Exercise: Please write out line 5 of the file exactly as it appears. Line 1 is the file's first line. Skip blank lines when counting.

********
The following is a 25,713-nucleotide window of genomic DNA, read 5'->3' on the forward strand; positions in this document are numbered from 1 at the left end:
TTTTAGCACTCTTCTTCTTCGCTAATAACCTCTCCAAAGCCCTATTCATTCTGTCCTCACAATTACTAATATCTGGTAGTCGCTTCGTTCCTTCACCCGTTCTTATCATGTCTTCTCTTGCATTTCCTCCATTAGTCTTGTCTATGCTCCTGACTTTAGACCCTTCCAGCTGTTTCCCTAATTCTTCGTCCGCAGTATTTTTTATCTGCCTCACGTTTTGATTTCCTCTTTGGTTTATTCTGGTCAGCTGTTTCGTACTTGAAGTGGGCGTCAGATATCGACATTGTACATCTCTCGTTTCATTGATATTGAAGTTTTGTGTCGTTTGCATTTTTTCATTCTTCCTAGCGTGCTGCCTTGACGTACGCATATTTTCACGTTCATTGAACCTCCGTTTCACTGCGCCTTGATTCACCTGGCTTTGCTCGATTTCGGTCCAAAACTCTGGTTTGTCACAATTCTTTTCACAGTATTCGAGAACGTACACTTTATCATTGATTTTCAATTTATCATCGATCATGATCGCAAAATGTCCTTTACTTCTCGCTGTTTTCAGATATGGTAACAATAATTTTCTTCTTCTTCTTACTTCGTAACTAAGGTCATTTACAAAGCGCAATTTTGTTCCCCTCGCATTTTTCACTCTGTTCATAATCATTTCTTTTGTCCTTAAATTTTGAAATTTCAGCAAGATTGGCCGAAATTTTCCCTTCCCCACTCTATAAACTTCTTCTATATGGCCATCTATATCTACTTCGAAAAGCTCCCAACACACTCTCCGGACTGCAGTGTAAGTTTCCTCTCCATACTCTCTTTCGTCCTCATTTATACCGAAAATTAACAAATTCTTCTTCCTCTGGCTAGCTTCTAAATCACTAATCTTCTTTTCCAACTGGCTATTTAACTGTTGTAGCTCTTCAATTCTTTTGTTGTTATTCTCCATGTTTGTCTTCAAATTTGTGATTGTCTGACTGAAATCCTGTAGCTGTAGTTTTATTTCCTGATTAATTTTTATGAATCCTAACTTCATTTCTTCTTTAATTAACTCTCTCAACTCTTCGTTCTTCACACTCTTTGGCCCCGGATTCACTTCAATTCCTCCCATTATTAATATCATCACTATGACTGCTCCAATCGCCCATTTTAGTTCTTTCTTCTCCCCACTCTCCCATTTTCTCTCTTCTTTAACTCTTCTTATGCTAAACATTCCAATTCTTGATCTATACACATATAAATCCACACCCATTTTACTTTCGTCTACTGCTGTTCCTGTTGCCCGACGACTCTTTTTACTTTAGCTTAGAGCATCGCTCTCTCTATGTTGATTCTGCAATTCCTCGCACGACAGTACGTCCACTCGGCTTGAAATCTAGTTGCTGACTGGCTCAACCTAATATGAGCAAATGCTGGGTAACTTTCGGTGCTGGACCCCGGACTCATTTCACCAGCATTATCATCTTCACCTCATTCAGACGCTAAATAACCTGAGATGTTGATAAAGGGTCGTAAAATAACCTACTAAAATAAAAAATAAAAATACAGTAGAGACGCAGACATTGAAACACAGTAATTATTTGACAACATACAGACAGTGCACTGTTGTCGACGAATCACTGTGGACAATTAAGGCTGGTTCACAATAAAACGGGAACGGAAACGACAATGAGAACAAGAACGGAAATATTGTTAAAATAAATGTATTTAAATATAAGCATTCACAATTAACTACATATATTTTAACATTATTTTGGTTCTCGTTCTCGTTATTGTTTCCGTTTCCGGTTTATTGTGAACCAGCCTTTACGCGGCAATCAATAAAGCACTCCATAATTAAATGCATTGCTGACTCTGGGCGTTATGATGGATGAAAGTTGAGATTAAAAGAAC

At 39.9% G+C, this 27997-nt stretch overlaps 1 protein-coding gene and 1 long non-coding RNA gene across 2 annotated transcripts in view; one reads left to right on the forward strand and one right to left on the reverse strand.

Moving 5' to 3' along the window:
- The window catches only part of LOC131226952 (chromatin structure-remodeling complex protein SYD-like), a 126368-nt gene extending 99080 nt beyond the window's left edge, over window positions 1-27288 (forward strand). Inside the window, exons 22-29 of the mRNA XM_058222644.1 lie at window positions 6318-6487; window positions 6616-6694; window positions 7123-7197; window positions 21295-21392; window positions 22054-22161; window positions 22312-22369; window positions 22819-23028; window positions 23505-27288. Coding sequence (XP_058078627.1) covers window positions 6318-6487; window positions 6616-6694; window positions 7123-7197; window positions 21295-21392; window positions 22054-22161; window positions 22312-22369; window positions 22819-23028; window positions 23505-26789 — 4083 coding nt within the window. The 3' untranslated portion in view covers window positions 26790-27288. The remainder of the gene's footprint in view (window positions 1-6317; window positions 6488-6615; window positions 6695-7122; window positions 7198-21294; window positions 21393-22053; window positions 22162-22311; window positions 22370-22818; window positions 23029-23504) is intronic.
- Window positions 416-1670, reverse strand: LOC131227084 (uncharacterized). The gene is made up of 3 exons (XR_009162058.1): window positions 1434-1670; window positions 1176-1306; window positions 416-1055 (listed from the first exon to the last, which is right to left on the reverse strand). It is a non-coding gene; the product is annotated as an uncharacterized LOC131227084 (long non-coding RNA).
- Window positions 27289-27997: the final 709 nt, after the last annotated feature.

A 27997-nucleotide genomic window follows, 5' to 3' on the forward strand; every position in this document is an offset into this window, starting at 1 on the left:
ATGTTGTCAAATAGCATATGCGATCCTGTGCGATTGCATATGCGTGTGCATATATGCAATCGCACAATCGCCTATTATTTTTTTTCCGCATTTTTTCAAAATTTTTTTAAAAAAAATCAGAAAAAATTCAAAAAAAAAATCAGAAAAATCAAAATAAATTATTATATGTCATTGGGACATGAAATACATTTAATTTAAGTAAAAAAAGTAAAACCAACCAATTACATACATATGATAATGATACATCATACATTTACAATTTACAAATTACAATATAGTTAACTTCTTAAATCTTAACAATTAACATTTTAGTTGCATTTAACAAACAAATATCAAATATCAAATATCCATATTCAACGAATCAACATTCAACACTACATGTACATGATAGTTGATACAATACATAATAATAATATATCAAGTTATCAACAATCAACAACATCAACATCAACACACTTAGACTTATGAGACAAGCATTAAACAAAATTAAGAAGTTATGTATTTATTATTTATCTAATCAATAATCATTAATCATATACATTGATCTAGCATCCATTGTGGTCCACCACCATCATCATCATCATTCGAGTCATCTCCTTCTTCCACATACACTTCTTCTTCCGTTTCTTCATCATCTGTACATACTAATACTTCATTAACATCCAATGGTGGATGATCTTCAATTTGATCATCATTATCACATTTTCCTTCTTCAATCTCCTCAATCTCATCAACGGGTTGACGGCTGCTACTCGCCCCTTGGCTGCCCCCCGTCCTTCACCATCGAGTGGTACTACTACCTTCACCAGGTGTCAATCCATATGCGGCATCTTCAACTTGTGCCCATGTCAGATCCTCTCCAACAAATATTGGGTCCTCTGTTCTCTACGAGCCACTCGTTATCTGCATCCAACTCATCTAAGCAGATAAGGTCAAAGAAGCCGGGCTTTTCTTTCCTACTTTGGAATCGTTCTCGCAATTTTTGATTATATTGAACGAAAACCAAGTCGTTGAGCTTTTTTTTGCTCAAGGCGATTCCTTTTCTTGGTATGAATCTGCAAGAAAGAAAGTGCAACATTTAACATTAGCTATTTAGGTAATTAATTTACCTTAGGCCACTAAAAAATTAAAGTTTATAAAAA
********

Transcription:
- The window catches only part of LOC131226952 (chromatin structure-remodeling complex protein SYD-like), a 126368-nt gene extending 99080 nt beyond the window's left edge, over window positions 1-27288 (forward strand). Inside the window, exons 22-29 of the mRNA XM_058222644.1 lie at window positions 6318-6487; window positions 6616-6694; window positions 7123-7197; window positions 21295-21392; window positions 22054-22161; window positions 22312-22369; window positions 22819-23028; window positions 23505-27288. Coding sequence (XP_058078627.1) covers window positions 6318-6487; window positions 6616-6694; window positions 7123-7197; window positions 21295-21392; window positions 22054-22161; window positions 22312-22369; window positions 22819-23028; window positions 23505-26789 — 4083 coding nt within the window. The 3' untranslated portion in view covers window positions 26790-27288. The remainder of the gene's footprint in view (window positions 1-6317; window positions 6488-6615; window positions 6695-7122; window positions 7198-21294; window positions 21393-22053; window positions 22162-22311; window positions 22370-22818; window positions 23029-23504) is intronic.